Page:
The big question is why Colorado remains so attached to TABOR. It can’t be out of affection for its author, Doug Bruce. And yet, no other state has anything resembling TABOR in its constitution. Of course, few states, I’m guessing, have anyone resembling Doug Bruce.

The easy — but clearly wrong — take on CC’s defeat is that the vote somehow suggests Colorado is not as blue as a decade’s worth of election results tells us. After all, Colorado citizens didn’t vote to tax themselves and isn’t that the essence of what being a Democrat means? (Hint: no.)

The last time I heard this argument was in 2013 when Amendment 66, which proposed a $950 million annual tax hike in support of K-12 education, was crushed by a stunning 2-to-1 margin despite the active support of then-Gov. Hickenlooper. 

Here’s what I wrote back in 2013 after that defeat:

Yes, Colorado is still a purplish state, if swinging blueish. Yes, the state is fiscally conservative. Yes, despite the $10 million spent in favor of 66, the voters rejected the invitation to tax themselves.

The reason, though, is simple. It’s TABOR. It begins with TABOR. It ends with TABOR.

When Colorado was a more conservative state, it rejected income tax hikes that, because of TABOR rules, citizens must vote on. When Colorado became a more liberal state, it still rejected income tax hikes that, because of TABOR rules, citizens must vote on. Since TABOR, Colorado has never voted for an income tax hike.

Well, Colorado is definitely more bluish now. In 2018, Colorado Democrats had their most successful election cycle in memory, basically sweeping the state. You can put that down to changing demographics as much as anything else. When TABOR was passed in 1992, the state population, according to the 1990 census, was just above 3.3 million. The estimated pre-2020-census population today is 5.7 million.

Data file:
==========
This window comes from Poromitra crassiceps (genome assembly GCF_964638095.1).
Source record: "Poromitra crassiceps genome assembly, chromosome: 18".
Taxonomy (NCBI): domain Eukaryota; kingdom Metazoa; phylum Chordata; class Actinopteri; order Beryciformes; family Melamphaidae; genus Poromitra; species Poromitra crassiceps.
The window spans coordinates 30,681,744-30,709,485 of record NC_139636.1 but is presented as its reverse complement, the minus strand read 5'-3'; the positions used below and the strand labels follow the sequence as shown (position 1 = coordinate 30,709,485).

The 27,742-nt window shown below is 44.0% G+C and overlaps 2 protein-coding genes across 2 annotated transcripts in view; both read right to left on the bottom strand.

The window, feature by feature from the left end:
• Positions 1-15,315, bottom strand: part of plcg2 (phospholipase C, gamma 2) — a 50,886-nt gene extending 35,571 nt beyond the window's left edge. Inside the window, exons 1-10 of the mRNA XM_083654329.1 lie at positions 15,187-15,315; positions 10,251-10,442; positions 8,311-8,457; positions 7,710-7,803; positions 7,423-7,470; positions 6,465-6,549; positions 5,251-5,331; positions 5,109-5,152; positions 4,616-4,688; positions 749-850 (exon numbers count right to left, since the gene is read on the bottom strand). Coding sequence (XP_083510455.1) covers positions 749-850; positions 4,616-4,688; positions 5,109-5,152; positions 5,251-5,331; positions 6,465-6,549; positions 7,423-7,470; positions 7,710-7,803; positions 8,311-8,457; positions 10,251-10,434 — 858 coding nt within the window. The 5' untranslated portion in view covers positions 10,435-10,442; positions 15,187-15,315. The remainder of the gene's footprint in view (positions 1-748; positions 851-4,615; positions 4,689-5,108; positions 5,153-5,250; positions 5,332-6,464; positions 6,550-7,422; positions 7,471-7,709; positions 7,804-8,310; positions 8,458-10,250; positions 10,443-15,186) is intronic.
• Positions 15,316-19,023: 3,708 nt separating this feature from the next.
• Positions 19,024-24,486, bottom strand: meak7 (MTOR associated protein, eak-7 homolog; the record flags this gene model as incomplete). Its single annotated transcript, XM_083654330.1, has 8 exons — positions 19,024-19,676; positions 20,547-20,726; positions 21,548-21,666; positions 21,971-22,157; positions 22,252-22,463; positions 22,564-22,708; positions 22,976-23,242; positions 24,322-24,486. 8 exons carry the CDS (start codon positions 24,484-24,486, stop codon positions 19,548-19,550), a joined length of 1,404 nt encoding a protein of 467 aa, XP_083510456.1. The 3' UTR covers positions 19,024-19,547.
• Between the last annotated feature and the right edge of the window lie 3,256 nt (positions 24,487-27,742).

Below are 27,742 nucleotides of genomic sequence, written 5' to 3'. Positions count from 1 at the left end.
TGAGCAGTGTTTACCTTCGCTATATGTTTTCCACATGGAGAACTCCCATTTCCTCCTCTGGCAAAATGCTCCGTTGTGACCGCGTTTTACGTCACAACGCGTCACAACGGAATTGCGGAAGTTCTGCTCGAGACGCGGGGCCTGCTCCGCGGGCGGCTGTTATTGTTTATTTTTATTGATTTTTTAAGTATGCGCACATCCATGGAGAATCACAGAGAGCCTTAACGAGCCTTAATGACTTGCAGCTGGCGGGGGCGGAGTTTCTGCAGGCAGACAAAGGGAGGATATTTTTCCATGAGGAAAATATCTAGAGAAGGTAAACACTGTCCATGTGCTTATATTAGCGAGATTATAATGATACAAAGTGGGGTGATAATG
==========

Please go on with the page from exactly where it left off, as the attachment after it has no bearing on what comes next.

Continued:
Colorado, for good or ill, is a strikingly different place now than it was when TABOR was passed. Rising housing costs. Better restaurants. You know the deal. Is Colorado still fiscally conservative, as the CC vote would imply? We have seen community after community de-Bruce. Or would residents of other states — I mean, traditionally blue states — be just as unwilling to tax themselves if they were hamstrung by TABOR and needed to have the tax decided directly by the voters.

When you put a tax hike on the ballot, you are, in effect, taking what would be the first step in attempting to raise taxes in the legislature, where there would be give and where there would be take and where there would be trade-offs and where there would be debates over how the money should be raised and where there would debates over where it should be spent. And this may be the most important part: Where there remains — this is still a thing, by the way, in places other than Washington — a chance for compromise.